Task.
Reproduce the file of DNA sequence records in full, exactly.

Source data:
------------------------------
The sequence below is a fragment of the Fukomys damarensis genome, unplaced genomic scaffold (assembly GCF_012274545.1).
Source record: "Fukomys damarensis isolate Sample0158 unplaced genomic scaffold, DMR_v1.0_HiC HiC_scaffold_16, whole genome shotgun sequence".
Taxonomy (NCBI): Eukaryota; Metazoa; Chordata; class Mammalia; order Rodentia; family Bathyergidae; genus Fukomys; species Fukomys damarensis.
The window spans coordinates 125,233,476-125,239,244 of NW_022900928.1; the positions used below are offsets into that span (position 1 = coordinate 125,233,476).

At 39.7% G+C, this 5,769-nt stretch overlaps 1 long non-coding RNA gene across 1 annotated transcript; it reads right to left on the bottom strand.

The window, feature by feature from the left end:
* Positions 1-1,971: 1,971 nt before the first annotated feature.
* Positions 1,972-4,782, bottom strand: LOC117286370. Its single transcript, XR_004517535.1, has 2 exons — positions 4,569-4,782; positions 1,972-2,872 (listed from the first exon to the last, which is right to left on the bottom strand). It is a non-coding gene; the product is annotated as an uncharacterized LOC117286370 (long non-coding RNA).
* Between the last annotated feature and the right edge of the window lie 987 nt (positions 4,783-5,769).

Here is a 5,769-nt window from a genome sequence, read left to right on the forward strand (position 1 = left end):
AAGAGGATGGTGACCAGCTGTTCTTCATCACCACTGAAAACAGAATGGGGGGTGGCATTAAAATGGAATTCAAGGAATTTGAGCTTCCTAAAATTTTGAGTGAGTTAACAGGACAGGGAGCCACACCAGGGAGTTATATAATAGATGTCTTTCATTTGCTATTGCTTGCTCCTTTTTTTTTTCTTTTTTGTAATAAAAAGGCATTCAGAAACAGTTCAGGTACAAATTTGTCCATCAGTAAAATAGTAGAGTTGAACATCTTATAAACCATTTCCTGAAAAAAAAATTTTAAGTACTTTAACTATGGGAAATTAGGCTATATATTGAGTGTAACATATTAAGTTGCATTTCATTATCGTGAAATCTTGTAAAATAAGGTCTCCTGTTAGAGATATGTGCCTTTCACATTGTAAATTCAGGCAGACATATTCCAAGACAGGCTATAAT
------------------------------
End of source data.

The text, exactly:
The sequence below is a fragment of the Fukomys damarensis genome, unplaced genomic scaffold (assembly GCF_012274545.1).
Source record: "Fukomys damarensis isolate Sample0158 unplaced genomic scaffold, DMR_v1.0_HiC HiC_scaffold_16, whole genome shotgun sequence".
Taxonomy (NCBI): Eukaryota; Metazoa; Chordata; class Mammalia; order Rodentia; family Bathyergidae; genus Fukomys; species Fukomys damarensis.
The window spans coordinates 125,233,476-125,239,244 of NW_022900928.1; the positions used below are offsets into that span (position 1 = coordinate 125,233,476).

At 39.7% G+C, this 5,769-nt stretch overlaps 1 long non-coding RNA gene across 1 annotated transcript; it reads right to left on the bottom strand.

The window, feature by feature from the left end:
* Positions 1-1,971: 1,971 nt before the first annotated feature.
* Positions 1,972-4,782, bottom strand: LOC117286370. Its single transcript, XR_004517535.1, has 2 exons — positions 4,569-4,782; positions 1,972-2,872 (listed from the first exon to the last, which is right to left on the bottom strand). It is a non-coding gene; the product is annotated as an uncharacterized LOC117286370 (long non-coding RNA).
* Between the last annotated feature and the right edge of the window lie 987 nt (positions 4,783-5,769).

Here is a 5,769-nt window from a genome sequence, read left to right on the forward strand (position 1 = left end):
AAGAGGATGGTGACCAGCTGTTCTTCATCACCACTGAAAACAGAATGGGGGGTGGCATTAAAATGGAATTCAAGGAATTTGAGCTTCCTAAAATTTTGAGTGAGTTAACAGGACAGGGAGCCACACCAGGGAGTTATATAATAGATGTCTTTCATTTGCTATTGCTTGCTCCTTTTTTTTTTCTTTTTTGTAATAAAAAGGCATTCAGAAACAGTTCAGGTACAAATTTGTCCATCAGTAAAATAGTAGAGTTGAACATCTTATAAACCATTTCCTGAAAAAAAAATTTTAAGTACTTTAACTATGGGAAATTAGGCTATATATTGAGTGTAACATATTAAGTTGCATTTCATTATCGTGAAATCTTGTAAAATAAGGTCTCCTGTTAGAGATATGTGCCTTTCACATTGTAAATTCAGGCAGACATATTCCAAGACAGGCTATAAT